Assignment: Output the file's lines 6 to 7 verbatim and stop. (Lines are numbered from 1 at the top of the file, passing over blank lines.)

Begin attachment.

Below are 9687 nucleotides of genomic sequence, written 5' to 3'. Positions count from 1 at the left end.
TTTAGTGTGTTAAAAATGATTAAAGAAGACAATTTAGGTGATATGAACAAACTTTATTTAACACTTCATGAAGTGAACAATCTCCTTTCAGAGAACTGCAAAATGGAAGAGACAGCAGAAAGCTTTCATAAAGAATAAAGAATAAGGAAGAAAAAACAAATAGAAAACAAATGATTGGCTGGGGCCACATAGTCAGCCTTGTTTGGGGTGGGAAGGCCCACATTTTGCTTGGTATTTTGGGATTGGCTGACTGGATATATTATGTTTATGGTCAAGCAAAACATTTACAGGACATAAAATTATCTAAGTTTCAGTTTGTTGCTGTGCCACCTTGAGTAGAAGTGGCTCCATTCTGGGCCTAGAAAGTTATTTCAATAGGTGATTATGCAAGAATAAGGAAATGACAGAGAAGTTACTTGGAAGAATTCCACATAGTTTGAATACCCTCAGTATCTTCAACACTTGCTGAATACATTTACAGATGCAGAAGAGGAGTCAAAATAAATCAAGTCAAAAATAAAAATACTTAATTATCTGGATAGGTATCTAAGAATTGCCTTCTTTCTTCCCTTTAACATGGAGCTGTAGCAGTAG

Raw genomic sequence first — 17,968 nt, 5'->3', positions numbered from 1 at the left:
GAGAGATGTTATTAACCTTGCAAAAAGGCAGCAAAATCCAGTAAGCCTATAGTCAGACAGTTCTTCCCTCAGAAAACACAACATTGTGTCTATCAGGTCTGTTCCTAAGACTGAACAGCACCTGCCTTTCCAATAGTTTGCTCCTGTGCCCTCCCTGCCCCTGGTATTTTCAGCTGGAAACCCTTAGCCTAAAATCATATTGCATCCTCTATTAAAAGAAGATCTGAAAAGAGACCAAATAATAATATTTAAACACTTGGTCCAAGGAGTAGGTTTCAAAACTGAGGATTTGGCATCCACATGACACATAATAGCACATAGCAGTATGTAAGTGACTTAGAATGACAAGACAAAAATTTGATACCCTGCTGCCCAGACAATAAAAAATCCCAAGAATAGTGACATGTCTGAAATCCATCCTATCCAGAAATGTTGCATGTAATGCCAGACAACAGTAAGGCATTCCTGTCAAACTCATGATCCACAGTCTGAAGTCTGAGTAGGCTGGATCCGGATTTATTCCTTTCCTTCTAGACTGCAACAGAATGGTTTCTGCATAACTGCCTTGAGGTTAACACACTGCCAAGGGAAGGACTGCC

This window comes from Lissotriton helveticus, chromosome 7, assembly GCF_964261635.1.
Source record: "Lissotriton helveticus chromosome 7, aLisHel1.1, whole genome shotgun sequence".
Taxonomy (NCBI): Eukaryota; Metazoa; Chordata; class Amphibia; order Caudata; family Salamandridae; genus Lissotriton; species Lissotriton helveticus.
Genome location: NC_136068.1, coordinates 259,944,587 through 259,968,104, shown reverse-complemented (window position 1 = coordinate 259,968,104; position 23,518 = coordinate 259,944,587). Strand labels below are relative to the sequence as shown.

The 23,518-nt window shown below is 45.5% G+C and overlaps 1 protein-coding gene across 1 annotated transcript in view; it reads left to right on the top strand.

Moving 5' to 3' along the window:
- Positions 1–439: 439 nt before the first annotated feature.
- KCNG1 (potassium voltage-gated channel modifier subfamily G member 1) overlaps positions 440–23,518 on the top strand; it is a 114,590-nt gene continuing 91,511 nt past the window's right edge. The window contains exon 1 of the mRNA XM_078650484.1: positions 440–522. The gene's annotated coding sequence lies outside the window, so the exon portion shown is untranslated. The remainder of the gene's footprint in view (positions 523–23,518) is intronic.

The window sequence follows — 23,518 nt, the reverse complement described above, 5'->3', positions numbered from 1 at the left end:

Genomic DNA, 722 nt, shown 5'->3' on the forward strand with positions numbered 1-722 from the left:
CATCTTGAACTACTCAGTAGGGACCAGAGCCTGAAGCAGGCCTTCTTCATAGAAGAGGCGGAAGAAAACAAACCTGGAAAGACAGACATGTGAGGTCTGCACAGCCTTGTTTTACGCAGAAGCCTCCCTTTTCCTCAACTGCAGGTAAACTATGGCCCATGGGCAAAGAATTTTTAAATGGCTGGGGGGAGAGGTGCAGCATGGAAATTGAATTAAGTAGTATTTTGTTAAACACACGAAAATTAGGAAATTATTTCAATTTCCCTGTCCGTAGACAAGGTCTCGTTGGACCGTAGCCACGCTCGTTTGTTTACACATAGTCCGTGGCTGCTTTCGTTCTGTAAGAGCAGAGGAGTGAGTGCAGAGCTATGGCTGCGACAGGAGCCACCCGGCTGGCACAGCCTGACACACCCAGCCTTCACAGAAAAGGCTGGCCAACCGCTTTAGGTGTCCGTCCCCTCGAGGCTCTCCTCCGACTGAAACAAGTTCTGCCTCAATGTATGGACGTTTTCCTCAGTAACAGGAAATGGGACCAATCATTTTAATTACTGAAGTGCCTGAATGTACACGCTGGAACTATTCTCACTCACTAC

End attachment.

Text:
Source record: "Lissotriton helveticus chromosome 7, aLisHel1.1, whole genome shotgun sequence".
Taxonomy (NCBI): Eukaryota; Metazoa; Chordata; class Amphibia; order Caudata; family Salamandridae; genus Lissotriton; species Lissotriton helveticus.